Integration in the Cloud: Part 1 – Introduction

I recently delivered a session at QCon Hangzhou (China) on the topic of “integration in the cloud.” In this series of blog posts, I will walk through a number of demos I built that integrate a variety of technologies like Amazon Web Services (AWS) SimpleDB, Windows Azure AppFabric, Salesforce.com, and a custom Ruby (Sinatra) app on VMWare’s Cloud Foundry.

Cloud computing is clearly growing in popularity, with Gartner finding that 95% of orgs expect to maintain or increase their 2011.10.27int01investment in software as a service. But how do we prevent new application silos from popping up?  We don’t want to treat SaaS apps as “off site” and thus only do the occasional bulk transfer to get data in/out of the application.  I’m going to take some tried-and-true integration patterns and show how they can apply to cloud integration as well as on-premises integration. Specifically, I’ll demonstrate how three patterns highlighted in the valuable book Enterprise Integration Patterns: Designing, Building and Deploying Messaging Solutions apply to cloud scenarios. These patterns include: shared database, remote procedure invocation and asynchronous messaging .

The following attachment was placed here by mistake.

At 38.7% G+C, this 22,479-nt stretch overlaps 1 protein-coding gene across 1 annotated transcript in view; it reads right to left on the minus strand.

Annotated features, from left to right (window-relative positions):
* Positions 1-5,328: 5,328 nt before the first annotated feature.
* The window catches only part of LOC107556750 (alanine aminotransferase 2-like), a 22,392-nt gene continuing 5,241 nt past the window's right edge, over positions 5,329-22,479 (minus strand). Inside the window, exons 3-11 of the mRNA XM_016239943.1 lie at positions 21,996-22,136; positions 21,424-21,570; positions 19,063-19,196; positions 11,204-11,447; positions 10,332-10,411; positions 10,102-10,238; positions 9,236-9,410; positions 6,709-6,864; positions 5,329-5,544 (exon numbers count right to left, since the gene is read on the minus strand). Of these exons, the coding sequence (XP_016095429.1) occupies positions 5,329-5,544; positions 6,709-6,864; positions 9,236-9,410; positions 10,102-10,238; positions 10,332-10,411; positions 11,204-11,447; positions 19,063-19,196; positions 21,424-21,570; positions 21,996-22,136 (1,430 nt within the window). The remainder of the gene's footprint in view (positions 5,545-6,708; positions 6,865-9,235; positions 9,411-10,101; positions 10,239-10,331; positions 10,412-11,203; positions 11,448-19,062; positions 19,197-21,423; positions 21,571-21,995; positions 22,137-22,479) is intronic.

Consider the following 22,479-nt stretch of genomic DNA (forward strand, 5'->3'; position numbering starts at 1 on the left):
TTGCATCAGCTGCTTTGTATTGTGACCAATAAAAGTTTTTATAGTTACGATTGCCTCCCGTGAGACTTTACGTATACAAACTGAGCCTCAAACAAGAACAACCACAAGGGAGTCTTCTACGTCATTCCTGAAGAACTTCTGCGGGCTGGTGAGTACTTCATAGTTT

In the next post, I’ll walk through the reasons to use a shared database, considerations when leveraging that model, and how to share a single “cloud database” among on premises apps and cloud apps alike.

Series Links:

Author: Richard Seroter

Richard Seroter is Director of Outbound Product Management at Google Cloud, with a master’s degree in Engineering from the University of Colorado. He’s also an instructor at Pluralsight, the lead InfoQ.com editor for cloud computing, a frequent public speaker, the author of multiple books on software design and development, and a former 12-time Microsoft MVP for cloud. As Director of Outbound Product Management at Google Cloud, Richard leads a team focused on products and customer success for app modernization (e.g. Anthos). Richard maintains a regularly updated blog on topics of architecture and solution design and can be found on Twitter as @rseroter.

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